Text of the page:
If you want your bed to look pristine, steer clear of shrouding it in linen. If, on the other hand, you think the slightly rumpled look is more inviting than anything else, you’ll find linen sheets a fine thing indeed.
If you’re wondering whether 100% linen can ever be truly wrinkle free, then I’ve some bad news for you. Linen, by its very nature, will always succumb to wrinkles. Short of starching it to the point that it’s more cardboard than it is material, there’s not a lot you can do about that slightly crumpled look. Or is there?
Since man discovered the ability to blend one fabric with another, there’s a whole new world of possibilities out there. Want a garment to have the breathability of a natural fabric but the drape of a synthetic one? No problem. Want a linen shirt that can go more than an hour without being ironed? Simple – just combine the linen with something a little more wrinkle-resistant.
If you want a linen that doesn’t wrinkle, leave the 100% linens to one side and look instead at one of the several linen blends available. While not all deliver a 100% wrinkle free experience, they do at least promise a slightly less crumpled look than you’d otherwise achieve.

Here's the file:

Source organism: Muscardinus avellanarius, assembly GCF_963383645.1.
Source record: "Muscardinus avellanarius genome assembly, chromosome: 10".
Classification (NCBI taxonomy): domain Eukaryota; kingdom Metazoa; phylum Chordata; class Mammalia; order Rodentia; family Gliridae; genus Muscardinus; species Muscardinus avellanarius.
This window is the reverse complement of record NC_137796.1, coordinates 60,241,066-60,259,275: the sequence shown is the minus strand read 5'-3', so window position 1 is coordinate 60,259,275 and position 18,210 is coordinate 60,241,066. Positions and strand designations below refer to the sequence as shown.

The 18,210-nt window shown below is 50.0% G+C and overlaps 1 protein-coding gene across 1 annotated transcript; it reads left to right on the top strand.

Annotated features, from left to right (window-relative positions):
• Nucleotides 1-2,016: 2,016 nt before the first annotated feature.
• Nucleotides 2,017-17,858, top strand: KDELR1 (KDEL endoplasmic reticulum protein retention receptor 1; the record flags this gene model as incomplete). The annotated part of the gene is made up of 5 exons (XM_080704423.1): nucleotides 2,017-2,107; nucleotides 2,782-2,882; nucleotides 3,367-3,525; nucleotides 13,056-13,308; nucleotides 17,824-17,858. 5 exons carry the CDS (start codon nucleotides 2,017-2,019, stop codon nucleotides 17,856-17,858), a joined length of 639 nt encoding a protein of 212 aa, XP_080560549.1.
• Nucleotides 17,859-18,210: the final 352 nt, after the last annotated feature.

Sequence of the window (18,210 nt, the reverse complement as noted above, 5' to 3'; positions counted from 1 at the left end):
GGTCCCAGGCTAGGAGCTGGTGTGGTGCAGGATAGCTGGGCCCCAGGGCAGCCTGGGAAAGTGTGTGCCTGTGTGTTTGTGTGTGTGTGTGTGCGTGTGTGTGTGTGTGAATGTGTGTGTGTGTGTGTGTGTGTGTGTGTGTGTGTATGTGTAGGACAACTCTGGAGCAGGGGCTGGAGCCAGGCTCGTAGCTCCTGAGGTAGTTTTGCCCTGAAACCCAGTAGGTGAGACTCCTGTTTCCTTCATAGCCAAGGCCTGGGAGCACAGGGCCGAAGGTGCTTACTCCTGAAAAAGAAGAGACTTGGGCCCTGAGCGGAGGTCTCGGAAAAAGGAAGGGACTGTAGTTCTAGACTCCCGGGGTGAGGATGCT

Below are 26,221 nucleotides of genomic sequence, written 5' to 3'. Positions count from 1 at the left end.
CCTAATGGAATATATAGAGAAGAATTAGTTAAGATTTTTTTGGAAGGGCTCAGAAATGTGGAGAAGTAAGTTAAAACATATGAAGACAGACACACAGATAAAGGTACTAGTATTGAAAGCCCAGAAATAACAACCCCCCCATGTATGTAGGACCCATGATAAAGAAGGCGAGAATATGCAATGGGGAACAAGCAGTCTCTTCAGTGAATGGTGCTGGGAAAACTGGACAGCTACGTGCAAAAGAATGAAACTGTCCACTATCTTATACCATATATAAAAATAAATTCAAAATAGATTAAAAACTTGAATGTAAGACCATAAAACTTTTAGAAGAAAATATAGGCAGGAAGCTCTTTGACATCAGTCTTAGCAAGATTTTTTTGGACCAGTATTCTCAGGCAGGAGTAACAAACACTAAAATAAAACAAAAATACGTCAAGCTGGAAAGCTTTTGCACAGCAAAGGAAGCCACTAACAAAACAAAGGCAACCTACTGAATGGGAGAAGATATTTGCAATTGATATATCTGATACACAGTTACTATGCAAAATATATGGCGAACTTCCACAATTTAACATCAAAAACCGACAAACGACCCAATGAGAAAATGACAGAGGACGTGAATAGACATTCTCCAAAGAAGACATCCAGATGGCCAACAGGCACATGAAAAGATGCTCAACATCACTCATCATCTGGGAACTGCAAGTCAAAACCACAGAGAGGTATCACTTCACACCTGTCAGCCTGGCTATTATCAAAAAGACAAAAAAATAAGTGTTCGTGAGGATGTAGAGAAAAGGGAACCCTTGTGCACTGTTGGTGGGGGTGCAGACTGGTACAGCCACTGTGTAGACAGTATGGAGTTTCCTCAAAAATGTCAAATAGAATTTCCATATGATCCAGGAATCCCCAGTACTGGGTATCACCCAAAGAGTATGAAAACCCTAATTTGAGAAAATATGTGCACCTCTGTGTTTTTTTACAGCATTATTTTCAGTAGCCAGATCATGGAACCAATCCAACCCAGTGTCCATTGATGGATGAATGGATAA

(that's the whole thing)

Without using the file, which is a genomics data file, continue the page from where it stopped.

Cotton/ Linen Blend: A cotton/ linen blend has all the breathable qualities of pure linen but with the advantage of being both softer and more resilient to creases (although don’t expect to get away from them completely).
Wool/ Linen Blend: A wool/ linen blend might lack some of pure linen’s airiness and lightness, but it makes up for it with greater resistance to wrinkles.
Rayon/ Linen Blend: Rayon/ linen blends have the texture and body of linen, but with the softness, drape and wrinkle resistance of rayon.
Polyester/ Linen Blend: A polyester/ linen blend may not have the same breathability as 100% linen, but the addition of polyester imbues the linen with the body and refinement needed to hold the wrinkles at bay.
If you want to keep your 100% linen clothes free of wrinkles while you’re wearing them, then get ready to be disappointed. The short, slightly bitter, answer to the question of whether linen garments can go from dawn to dusk without acquiring some creases along the way is “no”.
Rather than spending your day fretting about every little crease and wrinkle that appears (because short of carrying a travel steamer around with you and mercilessly attacking every wrinkle that dares show its face, they’re going to appear), try ironing out your thinking. Linen wrinkles. Fact. Do a few wrinkles detract from its beauty and charm? No.